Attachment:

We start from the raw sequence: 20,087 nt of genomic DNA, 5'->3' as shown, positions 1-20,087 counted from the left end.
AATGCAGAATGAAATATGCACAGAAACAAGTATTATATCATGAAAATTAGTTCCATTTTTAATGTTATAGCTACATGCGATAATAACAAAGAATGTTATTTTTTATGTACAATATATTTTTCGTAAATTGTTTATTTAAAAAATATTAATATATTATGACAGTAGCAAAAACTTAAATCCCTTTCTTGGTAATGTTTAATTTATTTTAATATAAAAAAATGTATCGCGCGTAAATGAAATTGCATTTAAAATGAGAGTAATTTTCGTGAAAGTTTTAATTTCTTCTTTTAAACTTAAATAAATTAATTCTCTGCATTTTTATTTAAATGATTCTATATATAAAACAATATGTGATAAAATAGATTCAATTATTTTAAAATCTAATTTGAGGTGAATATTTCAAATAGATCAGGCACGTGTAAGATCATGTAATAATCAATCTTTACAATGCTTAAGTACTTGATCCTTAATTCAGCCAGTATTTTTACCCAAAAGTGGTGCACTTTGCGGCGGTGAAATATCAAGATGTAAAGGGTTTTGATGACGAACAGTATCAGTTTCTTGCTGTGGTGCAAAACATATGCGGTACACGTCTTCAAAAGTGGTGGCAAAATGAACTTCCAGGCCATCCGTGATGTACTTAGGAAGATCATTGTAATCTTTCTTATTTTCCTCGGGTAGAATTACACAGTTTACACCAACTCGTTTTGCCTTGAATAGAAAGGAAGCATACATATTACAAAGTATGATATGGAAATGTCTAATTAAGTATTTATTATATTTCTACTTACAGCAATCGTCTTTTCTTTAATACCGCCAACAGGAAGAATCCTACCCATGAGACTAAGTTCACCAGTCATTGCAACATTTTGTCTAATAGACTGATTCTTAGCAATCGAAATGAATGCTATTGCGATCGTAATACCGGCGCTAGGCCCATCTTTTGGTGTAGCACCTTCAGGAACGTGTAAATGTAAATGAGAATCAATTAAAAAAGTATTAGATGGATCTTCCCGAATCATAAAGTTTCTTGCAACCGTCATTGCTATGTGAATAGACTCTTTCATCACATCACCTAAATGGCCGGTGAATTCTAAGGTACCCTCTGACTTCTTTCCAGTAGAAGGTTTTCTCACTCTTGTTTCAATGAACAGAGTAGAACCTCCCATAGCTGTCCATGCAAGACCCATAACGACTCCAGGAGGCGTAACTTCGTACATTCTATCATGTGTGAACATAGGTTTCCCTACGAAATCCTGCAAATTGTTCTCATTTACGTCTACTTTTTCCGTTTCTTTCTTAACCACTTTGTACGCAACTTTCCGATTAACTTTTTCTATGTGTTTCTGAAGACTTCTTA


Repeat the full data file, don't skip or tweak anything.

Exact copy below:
We start from the raw sequence: 20,087 nt of genomic DNA, 5'->3' as shown, positions 1-20,087 counted from the left end.
AATGCAGAATGAAATATGCACAGAAACAAGTATTATATCATGAAAATTAGTTCCATTTTTAATGTTATAGCTACATGCGATAATAACAAAGAATGTTATTTTTTATGTACAATATATTTTTCGTAAATTGTTTATTTAAAAAATATTAATATATTATGACAGTAGCAAAAACTTAAATCCCTTTCTTGGTAATGTTTAATTTATTTTAATATAAAAAAATGTATCGCGCGTAAATGAAATTGCATTTAAAATGAGAGTAATTTTCGTGAAAGTTTTAATTTCTTCTTTTAAACTTAAATAAATTAATTCTCTGCATTTTTATTTAAATGATTCTATATATAAAACAATATGTGATAAAATAGATTCAATTATTTTAAAATCTAATTTGAGGTGAATATTTCAAATAGATCAGGCACGTGTAAGATCATGTAATAATCAATCTTTACAATGCTTAAGTACTTGATCCTTAATTCAGCCAGTATTTTTACCCAAAAGTGGTGCACTTTGCGGCGGTGAAATATCAAGATGTAAAGGGTTTTGATGACGAACAGTATCAGTTTCTTGCTGTGGTGCAAAACATATGCGGTACACGTCTTCAAAAGTGGTGGCAAAATGAACTTCCAGGCCATCCGTGATGTACTTAGGAAGATCATTGTAATCTTTCTTATTTTCCTCGGGTAGAATTACACAGTTTACACCAACTCGTTTTGCCTTGAATAGAAAGGAAGCATACATATTACAAAGTATGATATGGAAATGTCTAATTAAGTATTTATTATATTTCTACTTACAGCAATCGTCTTTTCTTTAATACCGCCAACAGGAAGAATCCTACCCATGAGACTAAGTTCACCAGTCATTGCAACATTTTGTCTAATAGACTGATTCTTAGCAATCGAAATGAATGCTATTGCGATCGTAATACCGGCGCTAGGCCCATCTTTTGGTGTAGCACCTTCAGGAACGTGTAAATGTAAATGAGAATCAATTAAAAAAGTATTAGATGGATCTTCCCGAATCATAAAGTTTCTTGCAACCGTCATTGCTATGTGAATAGACTCTTTCATCACATCACCTAAATGGCCGGTGAATTCTAAGGTACCCTCTGACTTCTTTCCAGTAGAAGGTTTTCTCACTCTTGTTTCAATGAACAGAGTAGAACCTCCCATAGCTGTCCATGCAAGACCCATAACGACTCCAGGAGGCGTAACTTCGTACATTCTATCATGTGTGAACATAGGTTTCCCTACGAAATCCTGCAAATTGTTCTCATTTACGTCTACTTTTTCCGTTTCTTTCTTAACCACTTTGTACGCAACTTTCCGATTAACTTTTTCTATGTGTTTCTGAAGACTTCTTA